SHOCKED Yenda residents have been forced to reconsider insuring their homes following a dramatic spike in premiums.
The March floods have pushed Yenda into a "high risk" classification for flooding with some insurers, pushing premiums up by thousands of dollars per year.
Dredge Street resident Liz Irvine called NRMA Insurance last week and was told her next premium, due in December, would be $7000.
Last year, the same cover cost $1400.
"NRMA has been very good up until now - they are one of the few insurers that paid out after the floods," Mrs Irvine said.
"But my husband and I have three kids and there's no way we will be able to afford $7000 a year.
"We're just going to have to take a chance without insurance."
The price hike came as the SES revealed the floods could have been as rare as a one-in 500-year event.
Mrs Irvine had decided to call NRMA after her brother, Eddie Carusi, was quoted almost $10,000 for a year's insurance on his own home.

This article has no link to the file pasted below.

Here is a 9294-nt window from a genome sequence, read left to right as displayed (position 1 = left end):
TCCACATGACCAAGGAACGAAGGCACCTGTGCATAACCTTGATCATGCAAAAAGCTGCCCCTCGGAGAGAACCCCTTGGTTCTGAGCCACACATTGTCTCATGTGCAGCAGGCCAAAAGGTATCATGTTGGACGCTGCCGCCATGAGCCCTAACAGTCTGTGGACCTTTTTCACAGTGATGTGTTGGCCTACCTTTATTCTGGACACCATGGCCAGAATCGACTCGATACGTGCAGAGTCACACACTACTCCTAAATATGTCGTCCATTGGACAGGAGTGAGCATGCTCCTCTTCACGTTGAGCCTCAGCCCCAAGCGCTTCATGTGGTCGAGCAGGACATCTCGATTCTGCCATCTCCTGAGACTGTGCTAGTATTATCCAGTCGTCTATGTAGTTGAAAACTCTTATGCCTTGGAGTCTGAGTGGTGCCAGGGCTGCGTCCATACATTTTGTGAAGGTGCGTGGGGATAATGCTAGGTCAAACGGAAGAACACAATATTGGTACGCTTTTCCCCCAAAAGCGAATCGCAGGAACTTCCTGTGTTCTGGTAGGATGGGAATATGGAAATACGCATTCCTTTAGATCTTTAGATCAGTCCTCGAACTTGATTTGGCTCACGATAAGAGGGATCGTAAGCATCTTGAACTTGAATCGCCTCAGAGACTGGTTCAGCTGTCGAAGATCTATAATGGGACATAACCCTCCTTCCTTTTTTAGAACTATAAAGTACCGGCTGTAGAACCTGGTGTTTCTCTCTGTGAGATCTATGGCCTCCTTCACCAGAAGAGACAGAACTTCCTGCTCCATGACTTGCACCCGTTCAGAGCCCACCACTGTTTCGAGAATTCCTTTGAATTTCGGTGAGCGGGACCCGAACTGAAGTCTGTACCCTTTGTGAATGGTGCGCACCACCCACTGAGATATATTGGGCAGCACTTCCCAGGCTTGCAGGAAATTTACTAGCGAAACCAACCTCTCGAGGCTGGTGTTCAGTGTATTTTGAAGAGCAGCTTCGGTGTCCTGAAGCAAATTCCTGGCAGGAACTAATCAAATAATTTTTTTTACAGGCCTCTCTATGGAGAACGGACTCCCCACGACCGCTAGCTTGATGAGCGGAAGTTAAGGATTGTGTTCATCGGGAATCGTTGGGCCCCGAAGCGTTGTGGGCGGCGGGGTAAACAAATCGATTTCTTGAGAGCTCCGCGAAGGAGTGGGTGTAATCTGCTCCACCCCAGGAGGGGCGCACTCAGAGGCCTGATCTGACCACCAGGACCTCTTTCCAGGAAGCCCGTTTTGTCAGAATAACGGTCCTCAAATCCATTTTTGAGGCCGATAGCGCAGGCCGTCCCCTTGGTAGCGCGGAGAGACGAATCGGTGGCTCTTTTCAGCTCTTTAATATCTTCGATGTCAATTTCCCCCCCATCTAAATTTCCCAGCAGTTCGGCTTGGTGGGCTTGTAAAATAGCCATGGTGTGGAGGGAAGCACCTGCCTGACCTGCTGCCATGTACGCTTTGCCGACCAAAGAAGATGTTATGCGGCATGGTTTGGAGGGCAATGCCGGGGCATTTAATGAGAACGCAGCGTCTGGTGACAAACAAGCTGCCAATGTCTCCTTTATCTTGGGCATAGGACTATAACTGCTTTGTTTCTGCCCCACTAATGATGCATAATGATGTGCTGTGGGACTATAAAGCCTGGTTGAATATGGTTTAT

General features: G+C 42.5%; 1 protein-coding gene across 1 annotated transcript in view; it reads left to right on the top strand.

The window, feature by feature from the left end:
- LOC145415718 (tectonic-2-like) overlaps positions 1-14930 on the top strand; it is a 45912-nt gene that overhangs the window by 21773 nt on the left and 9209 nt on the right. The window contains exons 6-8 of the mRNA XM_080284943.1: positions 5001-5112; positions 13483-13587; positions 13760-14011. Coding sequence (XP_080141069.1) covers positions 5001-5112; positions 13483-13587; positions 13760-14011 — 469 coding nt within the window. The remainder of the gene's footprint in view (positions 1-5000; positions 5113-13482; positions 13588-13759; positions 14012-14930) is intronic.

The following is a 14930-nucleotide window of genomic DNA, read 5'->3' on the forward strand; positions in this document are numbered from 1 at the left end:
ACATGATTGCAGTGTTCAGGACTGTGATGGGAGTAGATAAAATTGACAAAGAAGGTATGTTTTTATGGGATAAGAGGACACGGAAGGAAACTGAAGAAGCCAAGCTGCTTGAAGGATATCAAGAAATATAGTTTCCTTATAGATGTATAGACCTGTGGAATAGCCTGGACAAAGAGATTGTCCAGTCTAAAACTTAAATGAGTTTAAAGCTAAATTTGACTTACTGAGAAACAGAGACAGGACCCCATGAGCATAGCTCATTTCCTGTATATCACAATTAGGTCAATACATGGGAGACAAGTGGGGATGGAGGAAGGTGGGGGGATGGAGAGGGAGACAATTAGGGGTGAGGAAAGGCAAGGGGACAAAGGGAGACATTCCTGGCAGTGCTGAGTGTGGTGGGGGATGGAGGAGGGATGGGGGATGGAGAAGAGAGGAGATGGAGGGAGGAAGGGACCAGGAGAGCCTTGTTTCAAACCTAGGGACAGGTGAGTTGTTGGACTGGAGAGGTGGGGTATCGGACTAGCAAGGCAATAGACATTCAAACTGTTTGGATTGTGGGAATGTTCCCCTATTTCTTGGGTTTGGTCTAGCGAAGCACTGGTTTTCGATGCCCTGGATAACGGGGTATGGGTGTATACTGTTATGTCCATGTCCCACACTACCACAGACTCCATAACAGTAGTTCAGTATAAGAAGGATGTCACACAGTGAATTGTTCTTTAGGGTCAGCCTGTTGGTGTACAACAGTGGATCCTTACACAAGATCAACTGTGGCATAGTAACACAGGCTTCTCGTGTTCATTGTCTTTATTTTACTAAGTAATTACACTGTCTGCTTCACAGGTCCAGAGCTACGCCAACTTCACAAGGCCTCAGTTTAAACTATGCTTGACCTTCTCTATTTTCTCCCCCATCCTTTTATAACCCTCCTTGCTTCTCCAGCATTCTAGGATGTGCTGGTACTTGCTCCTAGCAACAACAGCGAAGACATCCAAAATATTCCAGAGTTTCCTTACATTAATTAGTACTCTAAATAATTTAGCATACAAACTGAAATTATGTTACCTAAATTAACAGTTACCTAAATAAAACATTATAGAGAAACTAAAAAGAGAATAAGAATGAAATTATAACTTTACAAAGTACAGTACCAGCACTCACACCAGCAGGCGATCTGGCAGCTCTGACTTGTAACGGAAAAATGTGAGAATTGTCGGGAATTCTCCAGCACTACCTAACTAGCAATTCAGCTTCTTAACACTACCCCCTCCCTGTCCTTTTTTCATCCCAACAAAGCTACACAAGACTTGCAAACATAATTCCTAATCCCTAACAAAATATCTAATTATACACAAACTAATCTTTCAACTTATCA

Mr Carusi's property, which is just outside Yenda, was inundated but floodwater did not enter the house.
"The cost of cover comes to about $750 a month," Mr Carusi said.
"Who can come up with that sort of money?
"It's been proven a lot of water can come through without flooding my house so it just doesn't make any sense."
When questioned about soaring premiums, a spokesman from NRMA insurance told The Area News it was necessary in flood-prone areas to ensure the company could pay claims.
"As we saw in parts of NSW earlier this year, just a few centimetres of water through a whole house can cause a great deal of damage and costs a lot to repair," the spokesman said.
"To enable us to assist our customers during such events, we need to set premiums that reflect the individual flood risk of our customers' properties."
But it wasn't just NRMA that had hiked up premiums.
Yenda Producers, which was heavily affected by the floods, was hit by an 80 per cent increase for "industrial special risk" insurance.
Company secretary Anthony Nehme did not wish to reveal the name of the insurer but confirmed it was not NRMA.
"To have our premium nearly double when we are maintaining the same level of cover is really disappointing," Mr Nehme said.
"The other frustrating thing is that our excess increased ten-fold.
"It wouldn't be so bad if the floods were something we'd had control of, but for it to go to this extreme is pretty hard to take.
"Yenda Prods requires this insurance policy as part of its business so were put in a position where we had to accept the premium and excess increases and pay it."